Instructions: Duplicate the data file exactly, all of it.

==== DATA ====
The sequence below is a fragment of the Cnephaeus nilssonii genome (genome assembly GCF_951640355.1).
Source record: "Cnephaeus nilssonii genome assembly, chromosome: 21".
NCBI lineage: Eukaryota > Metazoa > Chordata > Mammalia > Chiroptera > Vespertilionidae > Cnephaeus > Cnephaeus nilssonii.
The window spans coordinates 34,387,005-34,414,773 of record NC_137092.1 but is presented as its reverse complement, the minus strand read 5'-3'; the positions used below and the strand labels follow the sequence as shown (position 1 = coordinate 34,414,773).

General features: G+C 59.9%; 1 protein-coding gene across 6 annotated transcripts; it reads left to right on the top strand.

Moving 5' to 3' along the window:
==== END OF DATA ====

The sequence below is a fragment of the Cnephaeus nilssonii genome (genome assembly GCF_951640355.1).
Source record: "Cnephaeus nilssonii genome assembly, chromosome: 21".
NCBI lineage: Eukaryota > Metazoa > Chordata > Mammalia > Chiroptera > Vespertilionidae > Cnephaeus > Cnephaeus nilssonii.
The window spans coordinates 34,387,005-34,414,773 of record NC_137092.1 but is presented as its reverse complement, the minus strand read 5'-3'; the positions used below and the strand labels follow the sequence as shown (position 1 = coordinate 34,414,773).

General features: G+C 59.9%; 1 protein-coding gene across 6 annotated transcripts; it reads left to right on the top strand.

Moving 5' to 3' along the window: